work with. In 10 years [in business], we will have raised about 100 million new dollars for our clients.”
“Many people in not-for-profits viewed [us] as a threat. They felt we [would] provide a technology tool that would allow the organization to get rid of a development director. But really, we freed that person from burdensome minutiae. Being successful was a matter of finding people who were leaders, risk-takers.”
“Treat different people differently. We tend to classify people into big buckets. I want to hear what you have to say, and I want to find a way to recognize that. We can create 1,000 letters, each targeted to the individual.”
“My wife has joined the company. I have a business partner who’s like my brother. If you can have a business where you effect meaningful change and work with people you love and respect, that’s a great way to wake up.”
When you’ve spent 30 years traveling the country as a location photographer, Steve Traves, 57, says, “9-to-5 appeals to you.” An avid kayaker, cross-country skier and fisherman, Traves had toyed with the idea of running his own sporting goods store. After realizing that Florida has fewer outdoor sports retailers than many other states, Traves opened AMI Outfitters on Anna Maria Island in October 2012.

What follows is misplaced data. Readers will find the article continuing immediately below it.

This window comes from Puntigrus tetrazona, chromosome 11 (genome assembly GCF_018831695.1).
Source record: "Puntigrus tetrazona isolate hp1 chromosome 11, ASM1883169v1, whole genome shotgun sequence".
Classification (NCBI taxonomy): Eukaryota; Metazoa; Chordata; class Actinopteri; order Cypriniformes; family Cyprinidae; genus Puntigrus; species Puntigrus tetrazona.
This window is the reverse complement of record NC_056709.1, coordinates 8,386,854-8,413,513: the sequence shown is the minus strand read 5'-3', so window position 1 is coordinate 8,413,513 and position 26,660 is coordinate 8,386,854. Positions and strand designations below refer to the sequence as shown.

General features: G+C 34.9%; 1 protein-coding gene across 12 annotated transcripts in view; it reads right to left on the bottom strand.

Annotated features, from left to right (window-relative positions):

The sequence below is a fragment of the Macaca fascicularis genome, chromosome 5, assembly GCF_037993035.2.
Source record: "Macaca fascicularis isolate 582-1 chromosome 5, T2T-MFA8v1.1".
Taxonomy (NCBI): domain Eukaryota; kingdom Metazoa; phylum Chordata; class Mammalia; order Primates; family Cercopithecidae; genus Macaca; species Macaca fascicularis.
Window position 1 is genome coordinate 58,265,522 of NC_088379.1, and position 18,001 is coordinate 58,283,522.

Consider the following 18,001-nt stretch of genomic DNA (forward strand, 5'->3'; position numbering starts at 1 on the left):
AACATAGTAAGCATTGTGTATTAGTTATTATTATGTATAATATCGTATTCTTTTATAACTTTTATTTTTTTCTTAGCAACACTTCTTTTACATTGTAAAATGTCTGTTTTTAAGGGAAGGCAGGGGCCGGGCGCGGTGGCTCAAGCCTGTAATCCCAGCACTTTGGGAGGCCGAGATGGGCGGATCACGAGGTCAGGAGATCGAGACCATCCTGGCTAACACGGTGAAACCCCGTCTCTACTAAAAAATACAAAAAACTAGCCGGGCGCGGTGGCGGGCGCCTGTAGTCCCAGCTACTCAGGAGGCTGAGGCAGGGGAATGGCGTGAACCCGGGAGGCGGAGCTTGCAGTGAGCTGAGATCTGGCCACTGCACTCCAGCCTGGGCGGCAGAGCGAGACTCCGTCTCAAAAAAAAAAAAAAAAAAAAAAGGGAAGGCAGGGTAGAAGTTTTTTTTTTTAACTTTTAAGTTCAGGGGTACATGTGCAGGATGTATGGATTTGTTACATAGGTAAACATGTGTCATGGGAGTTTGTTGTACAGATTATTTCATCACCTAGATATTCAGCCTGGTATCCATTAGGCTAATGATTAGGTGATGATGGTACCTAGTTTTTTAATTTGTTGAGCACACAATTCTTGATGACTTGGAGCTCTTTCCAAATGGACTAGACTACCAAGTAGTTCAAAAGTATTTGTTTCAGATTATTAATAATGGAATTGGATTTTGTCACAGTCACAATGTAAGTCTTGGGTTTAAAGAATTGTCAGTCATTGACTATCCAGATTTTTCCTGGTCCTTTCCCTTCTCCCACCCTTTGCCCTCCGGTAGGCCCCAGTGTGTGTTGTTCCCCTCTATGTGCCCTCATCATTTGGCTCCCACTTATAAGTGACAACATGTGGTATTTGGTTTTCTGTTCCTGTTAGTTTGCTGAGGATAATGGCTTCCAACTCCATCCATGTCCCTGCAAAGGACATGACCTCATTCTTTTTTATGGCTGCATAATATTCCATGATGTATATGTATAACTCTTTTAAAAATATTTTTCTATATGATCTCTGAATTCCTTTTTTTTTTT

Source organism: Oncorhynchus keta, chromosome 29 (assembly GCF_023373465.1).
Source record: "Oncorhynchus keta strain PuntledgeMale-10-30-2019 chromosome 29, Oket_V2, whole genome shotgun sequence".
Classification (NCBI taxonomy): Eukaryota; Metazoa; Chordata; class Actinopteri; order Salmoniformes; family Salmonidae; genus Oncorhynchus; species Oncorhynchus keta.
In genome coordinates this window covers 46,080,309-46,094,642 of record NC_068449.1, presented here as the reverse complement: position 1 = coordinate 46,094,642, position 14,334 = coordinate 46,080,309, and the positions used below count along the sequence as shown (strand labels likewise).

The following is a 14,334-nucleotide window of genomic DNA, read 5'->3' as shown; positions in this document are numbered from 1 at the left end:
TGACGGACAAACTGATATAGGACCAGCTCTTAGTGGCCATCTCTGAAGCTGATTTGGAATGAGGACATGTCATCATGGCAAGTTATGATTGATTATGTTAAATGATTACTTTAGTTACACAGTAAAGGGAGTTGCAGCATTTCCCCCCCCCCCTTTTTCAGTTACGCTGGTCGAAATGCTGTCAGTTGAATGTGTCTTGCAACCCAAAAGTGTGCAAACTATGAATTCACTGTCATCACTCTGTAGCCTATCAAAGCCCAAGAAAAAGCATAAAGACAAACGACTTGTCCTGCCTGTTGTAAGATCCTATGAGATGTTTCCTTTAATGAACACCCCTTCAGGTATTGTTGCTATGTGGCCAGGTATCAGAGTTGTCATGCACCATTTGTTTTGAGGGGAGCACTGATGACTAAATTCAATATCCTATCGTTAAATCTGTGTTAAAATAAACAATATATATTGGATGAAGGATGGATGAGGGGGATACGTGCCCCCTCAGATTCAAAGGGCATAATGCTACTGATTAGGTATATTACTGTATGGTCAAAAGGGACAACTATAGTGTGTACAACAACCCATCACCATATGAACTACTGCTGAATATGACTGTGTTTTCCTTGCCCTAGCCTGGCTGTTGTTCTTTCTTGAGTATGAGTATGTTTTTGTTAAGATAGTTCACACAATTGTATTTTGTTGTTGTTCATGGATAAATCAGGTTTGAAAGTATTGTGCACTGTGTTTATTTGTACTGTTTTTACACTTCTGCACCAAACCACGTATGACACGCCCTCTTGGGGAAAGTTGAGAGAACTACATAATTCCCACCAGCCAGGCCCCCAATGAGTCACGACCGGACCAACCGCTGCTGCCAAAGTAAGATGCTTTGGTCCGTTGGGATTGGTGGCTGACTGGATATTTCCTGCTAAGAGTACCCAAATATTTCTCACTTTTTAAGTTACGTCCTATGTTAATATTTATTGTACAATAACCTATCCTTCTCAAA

“The first few weeks, we were inundated. We had tremendous Christmas sales. We have no mortgage, no employees and we’re not drawing a salary. We’re almost at a point now where we own all of our inventory; we don’t have any loans against it.”
“A lot of times you walk into a store and the [shop] person doesn’t look up. We practically tackle people when they walk in the door. If they want to be left alone, we say, ‘Terrific, let us know if you have any questions.'”
Why it’s rewarding
“This has become our social life. People come in and spend a half an hour just chatting. All of a sudden we’re meeting folks and getting involved with organizations like Sarasota Bay Watch; now I’m president of Kayak Anglers of West Florida. You open the door to the shop, and that opens a lot of doors to a lot of things.”
Advice to would-be retailers
“Do your homework; listen to your customers.”
“This space is not going to hold us for long. Unfortunately, in this building, there’s nowhere to expand. I might
keep this location and open another one.”
“I’m surrounded by things I love. There aren’t many men who walk in here and say, ‘Poor Steve.'”